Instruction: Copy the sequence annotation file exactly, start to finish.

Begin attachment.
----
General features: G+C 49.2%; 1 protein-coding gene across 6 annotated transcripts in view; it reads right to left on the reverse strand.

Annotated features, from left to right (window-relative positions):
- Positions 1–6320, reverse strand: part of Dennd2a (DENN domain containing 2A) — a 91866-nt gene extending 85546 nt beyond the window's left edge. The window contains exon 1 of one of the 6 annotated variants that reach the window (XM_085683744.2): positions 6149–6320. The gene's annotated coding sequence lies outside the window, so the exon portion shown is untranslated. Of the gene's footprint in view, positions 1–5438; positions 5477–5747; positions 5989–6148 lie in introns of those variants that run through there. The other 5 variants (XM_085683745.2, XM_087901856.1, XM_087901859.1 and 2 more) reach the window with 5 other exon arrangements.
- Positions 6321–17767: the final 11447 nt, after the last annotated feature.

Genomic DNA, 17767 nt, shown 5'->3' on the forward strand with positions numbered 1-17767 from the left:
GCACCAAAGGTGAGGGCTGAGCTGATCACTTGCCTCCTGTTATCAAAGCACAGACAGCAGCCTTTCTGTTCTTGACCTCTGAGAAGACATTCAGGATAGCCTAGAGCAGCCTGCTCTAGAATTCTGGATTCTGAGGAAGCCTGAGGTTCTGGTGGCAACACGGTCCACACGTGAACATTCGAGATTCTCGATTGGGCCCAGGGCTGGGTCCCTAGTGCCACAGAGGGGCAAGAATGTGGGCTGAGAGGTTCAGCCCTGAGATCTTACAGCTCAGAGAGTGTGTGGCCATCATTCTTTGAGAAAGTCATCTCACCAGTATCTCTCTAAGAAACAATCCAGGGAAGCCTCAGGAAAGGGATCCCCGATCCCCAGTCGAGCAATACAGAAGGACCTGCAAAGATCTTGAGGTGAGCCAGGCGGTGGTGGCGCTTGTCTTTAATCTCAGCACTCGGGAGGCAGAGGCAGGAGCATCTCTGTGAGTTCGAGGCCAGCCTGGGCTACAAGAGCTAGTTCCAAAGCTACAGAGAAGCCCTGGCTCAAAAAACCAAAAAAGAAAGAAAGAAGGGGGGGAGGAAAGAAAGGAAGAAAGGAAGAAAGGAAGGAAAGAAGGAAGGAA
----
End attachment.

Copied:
General features: G+C 49.2%; 1 protein-coding gene across 6 annotated transcripts in view; it reads right to left on the reverse strand.

Annotated features, from left to right (window-relative positions):
- Positions 1–6320, reverse strand: part of Dennd2a (DENN domain containing 2A) — a 91866-nt gene extending 85546 nt beyond the window's left edge. The window contains exon 1 of one of the 6 annotated variants that reach the window (XM_085683744.2): positions 6149–6320. The gene's annotated coding sequence lies outside the window, so the exon portion shown is untranslated. Of the gene's footprint in view, positions 1–5438; positions 5477–5747; positions 5989–6148 lie in introns of those variants that run through there. The other 5 variants (XM_085683745.2, XM_087901856.1, XM_087901859.1 and 2 more) reach the window with 5 other exon arrangements.
- Positions 6321–17767: the final 11447 nt, after the last annotated feature.

Genomic DNA, 17767 nt, shown 5'->3' on the forward strand with positions numbered 1-17767 from the left:
GCACCAAAGGTGAGGGCTGAGCTGATCACTTGCCTCCTGTTATCAAAGCACAGACAGCAGCCTTTCTGTTCTTGACCTCTGAGAAGACATTCAGGATAGCCTAGAGCAGCCTGCTCTAGAATTCTGGATTCTGAGGAAGCCTGAGGTTCTGGTGGCAACACGGTCCACACGTGAACATTCGAGATTCTCGATTGGGCCCAGGGCTGGGTCCCTAGTGCCACAGAGGGGCAAGAATGTGGGCTGAGAGGTTCAGCCCTGAGATCTTACAGCTCAGAGAGTGTGTGGCCATCATTCTTTGAGAAAGTCATCTCACCAGTATCTCTCTAAGAAACAATCCAGGGAAGCCTCAGGAAAGGGATCCCCGATCCCCAGTCGAGCAATACAGAAGGACCTGCAAAGATCTTGAGGTGAGCCAGGCGGTGGTGGCGCTTGTCTTTAATCTCAGCACTCGGGAGGCAGAGGCAGGAGCATCTCTGTGAGTTCGAGGCCAGCCTGGGCTACAAGAGCTAGTTCCAAAGCTACAGAGAAGCCCTGGCTCAAAAAACCAAAAAAGAAAGAAAGAAGGGGGGGAGGAAAGAAAGGAAGAAAGGAAGAAAGGAAGGAAAGAAGGAAGGAA